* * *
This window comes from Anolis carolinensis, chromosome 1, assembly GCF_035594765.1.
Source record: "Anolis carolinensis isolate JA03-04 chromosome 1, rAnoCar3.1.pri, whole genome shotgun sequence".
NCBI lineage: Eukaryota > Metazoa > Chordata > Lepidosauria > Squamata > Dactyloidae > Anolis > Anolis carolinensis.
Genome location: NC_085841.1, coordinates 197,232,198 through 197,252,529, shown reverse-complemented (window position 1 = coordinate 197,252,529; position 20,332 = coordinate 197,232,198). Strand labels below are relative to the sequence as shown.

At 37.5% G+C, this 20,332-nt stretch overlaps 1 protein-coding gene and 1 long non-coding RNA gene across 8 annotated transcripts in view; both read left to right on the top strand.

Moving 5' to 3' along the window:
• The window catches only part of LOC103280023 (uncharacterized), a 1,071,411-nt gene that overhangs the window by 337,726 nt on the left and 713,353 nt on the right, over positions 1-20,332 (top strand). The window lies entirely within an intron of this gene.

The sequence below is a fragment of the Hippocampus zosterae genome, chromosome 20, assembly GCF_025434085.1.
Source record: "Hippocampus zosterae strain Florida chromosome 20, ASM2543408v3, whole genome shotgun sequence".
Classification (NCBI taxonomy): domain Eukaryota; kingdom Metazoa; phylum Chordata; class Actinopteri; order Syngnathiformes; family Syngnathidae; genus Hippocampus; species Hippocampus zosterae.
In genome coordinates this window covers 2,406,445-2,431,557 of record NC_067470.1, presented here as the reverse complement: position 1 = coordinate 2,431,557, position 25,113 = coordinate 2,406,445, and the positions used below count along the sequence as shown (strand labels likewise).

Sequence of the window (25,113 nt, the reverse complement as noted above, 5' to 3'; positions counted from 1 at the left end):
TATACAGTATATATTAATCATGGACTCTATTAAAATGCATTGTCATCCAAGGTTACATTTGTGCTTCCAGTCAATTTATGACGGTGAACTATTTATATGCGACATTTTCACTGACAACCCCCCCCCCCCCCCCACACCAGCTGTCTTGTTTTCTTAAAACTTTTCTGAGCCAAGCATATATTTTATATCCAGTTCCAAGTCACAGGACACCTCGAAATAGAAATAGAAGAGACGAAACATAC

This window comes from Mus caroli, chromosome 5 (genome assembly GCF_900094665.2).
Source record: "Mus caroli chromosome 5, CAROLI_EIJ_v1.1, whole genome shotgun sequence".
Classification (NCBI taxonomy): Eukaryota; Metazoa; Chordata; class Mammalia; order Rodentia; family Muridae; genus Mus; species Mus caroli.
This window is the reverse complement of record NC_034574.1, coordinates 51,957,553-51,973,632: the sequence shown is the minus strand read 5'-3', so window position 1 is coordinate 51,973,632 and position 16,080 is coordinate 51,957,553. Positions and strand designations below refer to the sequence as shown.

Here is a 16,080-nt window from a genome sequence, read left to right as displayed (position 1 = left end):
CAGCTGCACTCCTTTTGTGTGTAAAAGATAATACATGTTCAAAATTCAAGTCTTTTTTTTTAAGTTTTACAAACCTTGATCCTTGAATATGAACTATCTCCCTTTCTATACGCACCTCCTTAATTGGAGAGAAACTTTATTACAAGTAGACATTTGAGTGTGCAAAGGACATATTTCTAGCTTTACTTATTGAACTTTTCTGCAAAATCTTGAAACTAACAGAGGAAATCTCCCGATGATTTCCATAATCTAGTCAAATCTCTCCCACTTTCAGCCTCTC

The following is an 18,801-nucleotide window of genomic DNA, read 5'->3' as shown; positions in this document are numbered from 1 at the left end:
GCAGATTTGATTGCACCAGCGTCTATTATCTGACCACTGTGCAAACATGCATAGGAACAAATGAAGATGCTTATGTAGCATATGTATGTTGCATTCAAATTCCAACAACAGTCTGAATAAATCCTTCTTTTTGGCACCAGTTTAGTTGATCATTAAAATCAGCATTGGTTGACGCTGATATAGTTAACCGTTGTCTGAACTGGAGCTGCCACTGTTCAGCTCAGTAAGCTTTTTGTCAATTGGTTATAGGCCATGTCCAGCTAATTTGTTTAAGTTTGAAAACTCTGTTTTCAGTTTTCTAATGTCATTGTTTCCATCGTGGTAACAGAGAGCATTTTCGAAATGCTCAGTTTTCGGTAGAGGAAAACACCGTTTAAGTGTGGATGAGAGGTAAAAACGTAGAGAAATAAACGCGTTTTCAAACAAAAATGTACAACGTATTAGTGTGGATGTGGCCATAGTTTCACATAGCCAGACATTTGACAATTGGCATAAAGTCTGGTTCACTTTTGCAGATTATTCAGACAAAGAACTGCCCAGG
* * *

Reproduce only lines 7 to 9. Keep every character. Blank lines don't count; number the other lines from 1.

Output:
• The window catches only part of LOC103280023 (uncharacterized), a 1,071,411-nt gene that overhangs the window by 337,726 nt on the left and 713,353 nt on the right, over positions 1-20,332 (top strand). The window lies entirely within an intron of this gene.

The sequence below is a fragment of the Hippocampus zosterae genome, chromosome 20, assembly GCF_025434085.1.
Source record: "Hippocampus zosterae strain Florida chromosome 20, ASM2543408v3, whole genome shotgun sequence".